Anatomy of the Hip Joint
The hip joint is one of the largest joints of the body and plays a critical locomotive role as the tight moves forward and backward. The hip joint also rotates when sitting and when changing directions while walking.
The hip joint is where the ball of the femur joins the pelvis at a socket called the “acetabulum”. There is cartilage covering both the bone of the femur and the acetabulum in the hip joint. A joint lining tissue, called synovium, surrounds the hip joint.
This synovium tissue produces a fluid that lubricates the joint providing nutrients to the cartilage of the joint. The ligaments around the hip joint attach the femur bone to the bony pelvis. There are a number of muscles and tendons that glide around the hip joint. Tiny fluid-filled sacs, called bursae, provide gliding surfaces for muscles and tendons around the hip joint. Major arteries and veins pass the front of the hip joint. The largest nerve of the body, the sciatic nerve, passes behind the hip joint.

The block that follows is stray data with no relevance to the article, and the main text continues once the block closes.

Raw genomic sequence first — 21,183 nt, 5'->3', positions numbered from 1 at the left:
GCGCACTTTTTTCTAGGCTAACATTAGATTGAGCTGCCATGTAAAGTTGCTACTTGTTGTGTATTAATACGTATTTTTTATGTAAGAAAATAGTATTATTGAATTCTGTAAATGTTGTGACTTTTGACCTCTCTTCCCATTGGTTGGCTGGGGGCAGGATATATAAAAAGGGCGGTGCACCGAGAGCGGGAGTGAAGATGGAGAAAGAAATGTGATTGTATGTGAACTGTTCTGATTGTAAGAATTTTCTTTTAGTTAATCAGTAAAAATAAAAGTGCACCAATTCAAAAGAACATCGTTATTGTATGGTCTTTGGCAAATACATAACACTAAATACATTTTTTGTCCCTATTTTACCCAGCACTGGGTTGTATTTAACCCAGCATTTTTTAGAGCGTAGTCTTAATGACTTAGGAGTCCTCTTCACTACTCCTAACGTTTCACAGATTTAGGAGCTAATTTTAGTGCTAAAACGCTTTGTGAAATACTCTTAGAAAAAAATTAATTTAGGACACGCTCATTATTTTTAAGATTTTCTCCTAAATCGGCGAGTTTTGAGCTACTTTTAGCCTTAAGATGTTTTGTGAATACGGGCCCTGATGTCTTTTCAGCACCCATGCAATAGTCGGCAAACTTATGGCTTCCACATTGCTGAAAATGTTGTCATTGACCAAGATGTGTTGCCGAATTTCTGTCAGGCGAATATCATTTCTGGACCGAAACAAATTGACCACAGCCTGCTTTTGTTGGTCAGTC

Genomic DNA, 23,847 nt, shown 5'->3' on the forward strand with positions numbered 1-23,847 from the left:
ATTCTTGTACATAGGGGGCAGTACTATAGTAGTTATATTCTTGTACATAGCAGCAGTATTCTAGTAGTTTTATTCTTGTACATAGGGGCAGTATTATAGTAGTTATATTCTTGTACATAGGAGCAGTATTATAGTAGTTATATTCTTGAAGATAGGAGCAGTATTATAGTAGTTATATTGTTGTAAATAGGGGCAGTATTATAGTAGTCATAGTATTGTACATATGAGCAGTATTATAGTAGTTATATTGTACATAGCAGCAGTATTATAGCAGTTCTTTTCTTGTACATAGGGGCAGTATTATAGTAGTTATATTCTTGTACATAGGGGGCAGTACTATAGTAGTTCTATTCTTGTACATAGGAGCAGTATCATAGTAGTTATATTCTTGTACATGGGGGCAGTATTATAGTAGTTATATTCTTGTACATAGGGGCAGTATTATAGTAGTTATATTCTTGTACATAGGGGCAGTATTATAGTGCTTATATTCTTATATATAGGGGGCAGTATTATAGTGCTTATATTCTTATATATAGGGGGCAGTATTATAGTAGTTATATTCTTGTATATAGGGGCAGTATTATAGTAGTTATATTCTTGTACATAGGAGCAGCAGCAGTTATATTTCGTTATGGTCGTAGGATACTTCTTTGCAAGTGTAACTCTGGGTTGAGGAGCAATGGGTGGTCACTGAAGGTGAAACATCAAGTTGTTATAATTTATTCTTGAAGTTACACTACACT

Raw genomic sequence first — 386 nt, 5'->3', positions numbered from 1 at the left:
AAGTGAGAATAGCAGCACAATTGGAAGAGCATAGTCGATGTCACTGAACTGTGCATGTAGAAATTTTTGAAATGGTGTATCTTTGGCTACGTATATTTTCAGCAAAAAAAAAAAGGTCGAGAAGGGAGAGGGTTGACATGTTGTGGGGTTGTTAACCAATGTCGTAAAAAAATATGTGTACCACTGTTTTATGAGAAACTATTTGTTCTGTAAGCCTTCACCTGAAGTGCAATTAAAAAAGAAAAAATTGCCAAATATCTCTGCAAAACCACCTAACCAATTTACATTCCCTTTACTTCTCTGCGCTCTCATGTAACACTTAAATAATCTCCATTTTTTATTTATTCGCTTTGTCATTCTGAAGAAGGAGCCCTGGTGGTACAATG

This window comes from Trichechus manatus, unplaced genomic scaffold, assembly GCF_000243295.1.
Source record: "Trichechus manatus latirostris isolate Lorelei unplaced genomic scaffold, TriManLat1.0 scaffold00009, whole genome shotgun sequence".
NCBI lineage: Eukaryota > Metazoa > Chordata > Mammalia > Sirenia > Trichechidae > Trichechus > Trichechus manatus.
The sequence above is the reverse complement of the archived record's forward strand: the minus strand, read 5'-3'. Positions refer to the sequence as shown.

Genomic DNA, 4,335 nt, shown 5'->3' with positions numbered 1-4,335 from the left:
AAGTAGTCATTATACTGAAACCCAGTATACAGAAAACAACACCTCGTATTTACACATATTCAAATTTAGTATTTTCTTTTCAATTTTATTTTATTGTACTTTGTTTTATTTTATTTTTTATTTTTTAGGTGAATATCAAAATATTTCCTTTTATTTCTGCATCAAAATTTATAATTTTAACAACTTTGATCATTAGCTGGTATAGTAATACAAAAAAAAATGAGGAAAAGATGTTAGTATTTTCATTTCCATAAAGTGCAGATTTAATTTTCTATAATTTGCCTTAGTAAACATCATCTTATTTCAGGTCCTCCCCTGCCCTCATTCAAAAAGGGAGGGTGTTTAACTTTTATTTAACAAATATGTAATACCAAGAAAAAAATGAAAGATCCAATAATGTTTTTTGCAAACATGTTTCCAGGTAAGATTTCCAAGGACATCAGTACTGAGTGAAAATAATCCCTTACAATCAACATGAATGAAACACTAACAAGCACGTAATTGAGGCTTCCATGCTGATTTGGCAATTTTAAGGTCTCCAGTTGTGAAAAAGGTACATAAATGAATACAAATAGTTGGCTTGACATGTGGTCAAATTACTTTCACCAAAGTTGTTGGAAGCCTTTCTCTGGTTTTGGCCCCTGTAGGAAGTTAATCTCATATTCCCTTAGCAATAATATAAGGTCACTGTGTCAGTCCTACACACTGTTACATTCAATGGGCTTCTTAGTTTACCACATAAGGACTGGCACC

What Causes Hip Pain?
Hip pain involves any pain in or around the hip joint. You may not feel pain from your hip directly over the hip area. You may feel it in your groin or pain in your thigh or knee. Hip pain may be caused by problems in the bones or cartilage of your hip, including:
- Hip fractures – can cause sudden hip pain. These injuries can be serious and lead to major problems. Hip fractures are more common as people get older because falls are more likely and your bones become weaker.
- Infection in the bones or joints.
- Osteonecrosis of the hip (necrosis from loss of blood supply to the bone).
- Arthritis – often felt in the front part of the thigh or groin.
- Labral tear of the hip